As Stanford stats professor Persi Diaconis states:

“Our brains are just not wired to do probability problems very well”[iii].

However, solving probabilistic problems has nothing to do with our biological brain. You have to use your rational mind for this.

Below I will shed light on these age-old issue from a purely rational perspective.

1 **The so-called random events or about the unity of the Universe and the meaning of our lives**

You probably know this probabilistic joke. If you know it, read it:

*I used to make omelets with four eggs but the FDA said that one in four eggs may contain salmonella, so now I make omelets with three eggs*.

This probability jest *implicite* illustrates quite well what probability theory is. Namely it orders what can never be ordered, and knowledge of this order allows us to predict events that are not predictable. However, we can predict the degree of their unpredictability.

Deterministic order is unity (in/of) multiplicity (uniformity in diversity), i.e. a whole composed of parts, while probabilistic order is the inversion of deterministic order, i.e. probabilistic order is a part separated from the whole. Probabilistic order is a multiplicity (in/of) unity, e.g. many different possible ways of realizing one event. Probabilistic order is a partial order, or to put it another way, a false order, i.e. an imitation of the true order. No falsehood is yet true, but every falsehood already contains grains of truth. Therefore, falsehood is an image of truth (falsehood is imaginary truth), and probability is probing the ability for truth.[iv]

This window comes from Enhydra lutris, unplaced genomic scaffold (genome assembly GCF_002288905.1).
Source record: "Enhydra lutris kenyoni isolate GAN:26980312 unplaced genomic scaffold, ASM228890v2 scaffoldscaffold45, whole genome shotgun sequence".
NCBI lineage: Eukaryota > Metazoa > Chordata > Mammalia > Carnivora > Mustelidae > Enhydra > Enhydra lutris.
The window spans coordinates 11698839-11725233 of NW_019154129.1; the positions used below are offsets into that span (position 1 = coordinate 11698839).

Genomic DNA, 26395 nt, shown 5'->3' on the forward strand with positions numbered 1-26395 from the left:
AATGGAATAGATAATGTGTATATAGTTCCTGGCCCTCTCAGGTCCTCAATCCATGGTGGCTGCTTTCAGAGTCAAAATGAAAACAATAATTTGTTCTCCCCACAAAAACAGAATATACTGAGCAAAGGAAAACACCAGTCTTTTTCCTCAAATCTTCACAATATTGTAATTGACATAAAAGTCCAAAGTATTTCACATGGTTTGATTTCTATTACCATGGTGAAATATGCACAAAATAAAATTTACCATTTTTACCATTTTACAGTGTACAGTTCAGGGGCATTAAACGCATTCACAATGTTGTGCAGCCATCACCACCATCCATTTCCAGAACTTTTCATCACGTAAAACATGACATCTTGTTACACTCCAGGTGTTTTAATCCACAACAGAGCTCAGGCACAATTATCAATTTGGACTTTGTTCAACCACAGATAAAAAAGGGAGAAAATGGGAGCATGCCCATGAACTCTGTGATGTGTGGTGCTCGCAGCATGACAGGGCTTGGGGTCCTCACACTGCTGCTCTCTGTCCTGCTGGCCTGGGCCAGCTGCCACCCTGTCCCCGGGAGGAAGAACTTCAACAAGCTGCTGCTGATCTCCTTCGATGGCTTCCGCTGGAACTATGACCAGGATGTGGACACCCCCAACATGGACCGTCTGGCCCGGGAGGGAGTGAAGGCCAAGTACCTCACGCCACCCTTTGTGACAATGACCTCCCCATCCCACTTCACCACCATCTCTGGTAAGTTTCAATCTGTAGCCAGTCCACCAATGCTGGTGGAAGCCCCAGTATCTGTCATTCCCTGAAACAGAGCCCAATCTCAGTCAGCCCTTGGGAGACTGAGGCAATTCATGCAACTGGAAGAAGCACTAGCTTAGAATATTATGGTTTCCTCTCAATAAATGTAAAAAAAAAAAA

Do you know this Polish joke beneath? Did you know it? So, read it.

A math teacher in a high school probabilistics class pesters a student for an answer. The student is ignorant, so the teacher wants to take pity on the student and asks him:

– What is the probability of rolling a 6 on a dice?

– One – the student replies.